Philip Robinson talks to the creator of comic chemistry cartoons

Jess Ham

© Jess Ham

‘I’ve always drawn cartoons but not always in the right circumstances,’ says Jess Ham. Jess is telling me about her lifelong love of cartoons and drawing. Her creations are most often found lurking at the back of her exercise books but this year they’ve been getting a lot more attention. Jess was chosen as the winner of the Bill Bryson Prize for science communication, and her comic creations are being noticed.

The Bill Bryson Prize judges were impressed with Jess’ wit and her clear presentation of the science, but her talents haven’t always received such a positive response. ‘I was thrown out of the rainbow guides, aged five, for drawing a picture of a big angry toilet,’ she recalls. And at school, while her love of cartoons led her to study art for her GCSEs, she discovered to her frustration and disappointment that cartoons are, apparently, not art. ‘I thought that I might learn about drawing and that it might be a chance to be creative, but I was horribly wrong. I was even told that I would fail.’ She didn’t fail, but she didn’t go back either and art’s loss became science’s gain. Now, with a clutch of all-A science and maths A-levels, she’s about to start studying chemistry at the University of Oxford.

Drawn to science

It was in Year 10, ‘when things started to explode,’ that Jess’ interest in science began to blossom and her irrepressible creativity soon became apparent to her teachers. ‘I’ve always done slightly odd homework. Not always comics. I once made a revision moth – a paper moth with revision notes all over it – and I’ve been known to write homework on toilet roll.’ This unusual approach to her work prompted Jess’ chemistry teacher to suggest that she should enter the Bill Bryson competition. So Jess took her chemistry characters Hazmat Cat, Agent Reagent and their companions out of the exercise book and off on a pun-laden adventure to the Olympic Games.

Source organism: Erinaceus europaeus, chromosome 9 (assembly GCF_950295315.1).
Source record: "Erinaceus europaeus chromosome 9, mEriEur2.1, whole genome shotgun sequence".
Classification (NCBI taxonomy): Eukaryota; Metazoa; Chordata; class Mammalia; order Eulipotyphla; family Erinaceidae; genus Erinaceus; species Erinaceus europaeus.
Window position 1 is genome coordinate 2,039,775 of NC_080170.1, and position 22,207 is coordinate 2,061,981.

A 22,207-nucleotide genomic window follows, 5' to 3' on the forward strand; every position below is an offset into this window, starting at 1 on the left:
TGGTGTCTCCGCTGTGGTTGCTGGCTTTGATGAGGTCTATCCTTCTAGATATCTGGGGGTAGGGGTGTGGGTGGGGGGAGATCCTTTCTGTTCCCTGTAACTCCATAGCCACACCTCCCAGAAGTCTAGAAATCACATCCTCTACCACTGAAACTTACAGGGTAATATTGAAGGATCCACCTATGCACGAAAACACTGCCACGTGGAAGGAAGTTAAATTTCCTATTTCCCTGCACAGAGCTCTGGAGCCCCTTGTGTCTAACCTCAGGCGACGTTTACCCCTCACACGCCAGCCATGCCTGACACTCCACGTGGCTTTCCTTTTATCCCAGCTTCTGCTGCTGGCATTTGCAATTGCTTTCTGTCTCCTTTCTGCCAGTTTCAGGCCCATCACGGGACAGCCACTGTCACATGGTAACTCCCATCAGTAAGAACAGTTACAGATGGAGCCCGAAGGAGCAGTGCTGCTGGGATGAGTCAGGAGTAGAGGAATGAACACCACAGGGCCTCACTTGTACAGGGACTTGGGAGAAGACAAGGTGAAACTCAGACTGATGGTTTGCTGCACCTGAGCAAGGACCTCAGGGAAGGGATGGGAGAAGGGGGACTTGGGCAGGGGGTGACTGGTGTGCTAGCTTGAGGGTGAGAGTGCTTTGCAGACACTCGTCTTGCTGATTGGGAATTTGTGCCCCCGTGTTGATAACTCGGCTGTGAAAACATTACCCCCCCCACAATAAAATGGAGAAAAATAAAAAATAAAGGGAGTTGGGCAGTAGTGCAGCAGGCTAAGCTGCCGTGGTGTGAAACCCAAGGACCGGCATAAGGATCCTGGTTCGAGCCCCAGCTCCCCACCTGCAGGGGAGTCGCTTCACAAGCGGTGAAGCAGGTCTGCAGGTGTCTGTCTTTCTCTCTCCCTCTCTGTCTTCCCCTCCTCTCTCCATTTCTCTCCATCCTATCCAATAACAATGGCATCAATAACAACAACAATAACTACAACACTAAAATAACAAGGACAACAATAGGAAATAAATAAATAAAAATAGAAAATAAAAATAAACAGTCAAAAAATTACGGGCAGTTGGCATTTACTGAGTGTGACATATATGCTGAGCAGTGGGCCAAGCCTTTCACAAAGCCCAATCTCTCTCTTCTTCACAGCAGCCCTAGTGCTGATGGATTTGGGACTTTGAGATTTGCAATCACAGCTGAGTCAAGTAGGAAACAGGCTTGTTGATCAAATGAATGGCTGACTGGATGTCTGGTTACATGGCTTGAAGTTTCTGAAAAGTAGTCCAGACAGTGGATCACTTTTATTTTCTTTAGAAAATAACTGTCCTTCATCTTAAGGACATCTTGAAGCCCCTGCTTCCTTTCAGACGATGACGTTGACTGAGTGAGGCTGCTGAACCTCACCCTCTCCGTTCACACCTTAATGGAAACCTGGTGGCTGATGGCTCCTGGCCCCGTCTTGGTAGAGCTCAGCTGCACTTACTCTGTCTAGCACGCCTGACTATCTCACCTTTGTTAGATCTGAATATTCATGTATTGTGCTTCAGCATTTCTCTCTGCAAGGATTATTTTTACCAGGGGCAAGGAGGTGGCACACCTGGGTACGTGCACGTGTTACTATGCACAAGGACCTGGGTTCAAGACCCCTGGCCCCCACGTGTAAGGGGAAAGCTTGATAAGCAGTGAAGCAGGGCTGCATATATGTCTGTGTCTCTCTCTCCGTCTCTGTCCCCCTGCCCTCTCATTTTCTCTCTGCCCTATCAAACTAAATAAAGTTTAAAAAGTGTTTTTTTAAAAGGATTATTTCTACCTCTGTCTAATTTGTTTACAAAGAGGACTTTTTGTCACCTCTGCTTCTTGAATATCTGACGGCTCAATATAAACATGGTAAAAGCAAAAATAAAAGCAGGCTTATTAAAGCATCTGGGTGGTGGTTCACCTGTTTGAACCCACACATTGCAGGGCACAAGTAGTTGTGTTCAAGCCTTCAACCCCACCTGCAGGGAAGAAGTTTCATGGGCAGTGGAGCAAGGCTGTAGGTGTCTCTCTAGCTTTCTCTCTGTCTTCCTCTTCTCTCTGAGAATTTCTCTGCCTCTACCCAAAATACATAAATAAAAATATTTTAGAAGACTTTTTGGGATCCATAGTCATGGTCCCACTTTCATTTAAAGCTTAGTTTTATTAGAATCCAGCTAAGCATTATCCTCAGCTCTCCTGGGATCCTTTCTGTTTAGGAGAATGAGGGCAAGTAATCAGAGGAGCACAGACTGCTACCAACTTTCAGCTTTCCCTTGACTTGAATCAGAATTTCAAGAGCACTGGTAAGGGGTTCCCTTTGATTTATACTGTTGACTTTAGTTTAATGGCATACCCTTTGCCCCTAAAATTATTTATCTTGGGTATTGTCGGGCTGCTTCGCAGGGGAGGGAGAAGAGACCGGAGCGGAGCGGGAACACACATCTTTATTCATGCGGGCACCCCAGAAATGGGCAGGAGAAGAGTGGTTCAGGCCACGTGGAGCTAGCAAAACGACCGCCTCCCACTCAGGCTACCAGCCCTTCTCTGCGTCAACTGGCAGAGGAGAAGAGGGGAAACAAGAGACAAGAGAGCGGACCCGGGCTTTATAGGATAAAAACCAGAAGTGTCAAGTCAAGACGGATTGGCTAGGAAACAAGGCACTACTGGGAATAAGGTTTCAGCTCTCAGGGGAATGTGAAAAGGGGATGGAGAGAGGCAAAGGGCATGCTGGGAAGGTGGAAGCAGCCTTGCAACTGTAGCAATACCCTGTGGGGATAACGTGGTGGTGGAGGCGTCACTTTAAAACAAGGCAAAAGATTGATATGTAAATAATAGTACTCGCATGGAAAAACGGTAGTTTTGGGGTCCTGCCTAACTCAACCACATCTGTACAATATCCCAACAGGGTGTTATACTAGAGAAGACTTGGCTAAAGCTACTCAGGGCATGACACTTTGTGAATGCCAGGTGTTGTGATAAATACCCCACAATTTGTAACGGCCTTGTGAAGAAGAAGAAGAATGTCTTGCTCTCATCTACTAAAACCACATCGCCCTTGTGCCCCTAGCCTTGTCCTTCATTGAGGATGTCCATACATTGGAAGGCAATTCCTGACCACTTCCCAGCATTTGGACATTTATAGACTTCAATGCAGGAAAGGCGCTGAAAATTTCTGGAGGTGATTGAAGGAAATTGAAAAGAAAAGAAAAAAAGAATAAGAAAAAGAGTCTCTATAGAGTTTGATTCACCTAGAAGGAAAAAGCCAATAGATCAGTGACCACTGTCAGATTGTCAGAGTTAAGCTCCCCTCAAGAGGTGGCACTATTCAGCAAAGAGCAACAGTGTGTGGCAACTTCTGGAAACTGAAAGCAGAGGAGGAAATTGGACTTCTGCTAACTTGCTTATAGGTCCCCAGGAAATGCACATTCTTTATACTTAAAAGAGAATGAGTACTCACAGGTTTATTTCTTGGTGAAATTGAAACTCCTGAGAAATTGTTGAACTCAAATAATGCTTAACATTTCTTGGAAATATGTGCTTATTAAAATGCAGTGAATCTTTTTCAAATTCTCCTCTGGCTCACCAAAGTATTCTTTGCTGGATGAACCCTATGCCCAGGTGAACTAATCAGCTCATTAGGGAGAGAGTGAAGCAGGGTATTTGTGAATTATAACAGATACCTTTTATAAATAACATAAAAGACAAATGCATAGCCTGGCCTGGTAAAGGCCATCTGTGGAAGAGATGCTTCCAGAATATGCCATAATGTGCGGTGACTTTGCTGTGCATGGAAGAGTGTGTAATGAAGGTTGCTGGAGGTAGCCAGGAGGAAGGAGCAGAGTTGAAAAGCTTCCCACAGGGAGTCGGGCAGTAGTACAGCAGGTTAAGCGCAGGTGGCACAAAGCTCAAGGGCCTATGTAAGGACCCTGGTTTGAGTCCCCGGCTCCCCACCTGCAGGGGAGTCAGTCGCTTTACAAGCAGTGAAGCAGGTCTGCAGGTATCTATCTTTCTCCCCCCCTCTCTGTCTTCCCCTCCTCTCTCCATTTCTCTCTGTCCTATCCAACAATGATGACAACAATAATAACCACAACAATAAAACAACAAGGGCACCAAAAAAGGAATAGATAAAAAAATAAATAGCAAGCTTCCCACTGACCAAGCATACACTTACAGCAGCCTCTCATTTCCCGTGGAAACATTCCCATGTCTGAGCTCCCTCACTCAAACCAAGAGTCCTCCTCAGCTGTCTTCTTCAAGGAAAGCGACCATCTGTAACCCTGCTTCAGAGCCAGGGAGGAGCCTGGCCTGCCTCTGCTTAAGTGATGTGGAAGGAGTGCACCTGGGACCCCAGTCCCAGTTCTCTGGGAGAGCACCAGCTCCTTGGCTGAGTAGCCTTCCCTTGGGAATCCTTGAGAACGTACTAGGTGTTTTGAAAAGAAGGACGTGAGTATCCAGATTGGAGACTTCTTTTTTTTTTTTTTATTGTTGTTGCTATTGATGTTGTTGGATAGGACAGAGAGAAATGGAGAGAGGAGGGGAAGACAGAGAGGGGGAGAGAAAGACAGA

Her latest piece (opposite) sees the intrepid chemists solving another puzzle with their analytical skills, this time in a water treatment plant run by the mysterious Count Spatula. ‘[The plant] is called Shitby Abbey because apparently Whitby Abbey was the inspiration for [Bram] Stoker’s Dracula,’ Jess is keen to point out. ‘It’s not a comment on Whitby. Whitby’s a perfectly nice place.’

Early retirement

Producing her cartoons is a labour of love, says Jess, with hours of drawing and redrawing. And there’s a good deal of research involved too, which has to be carefully refined to fit. ‘I end up with loads of information and then I have to whittle it down to the bits that end up in the comic. A lot of it isn’t necessary but I want to make sure it’s all correct. Especially if it’s going to end up in a chemistry magazine.’

But after their sudden fame, the Flask in a Mask team might soon be heading into retirement when Jess heads to Oxford. ‘There’s loads of work to do, and then there’s meeting all the new people; I don’t think I’ll have the time to sit for hours and hours doing cartoons.’ Then, after a moment, she adds: ‘Mind you, I say that now. But I never learn…’

Meet the characters

Heatproof Matt

Heatproof Matt – a guy called Matthew who’s heatproof. (He’s also ginger, quite sensitive to biological washing powder and loves to visit his granny in Whitley Bay) © Jess Ham

Periodic Mabel

Periodic Mabel – Mabel works part-time for the Flask in a Mask organisation, and hence turns up, well, periodically. For some of the rest of the time she is a dinner lady, but otherwise her life is somewhat mysterious © Jess Ham

Agent Reagent

Agent Reagent – Head of Flask in a Mask. Astute readers may observe that he has a head of variable height © Jess Ham

Hazmat cat

Hazmat Cat – the best analytical chemist in Britain, and part of a long line of scientific cats; the most famous of which worked for Erwin Schrödinger. He is reported to have had 18 half-lives and a loud μ © Jess Ham

Count spatula cartoon strip

© Jess Ham

Originally published in The Mole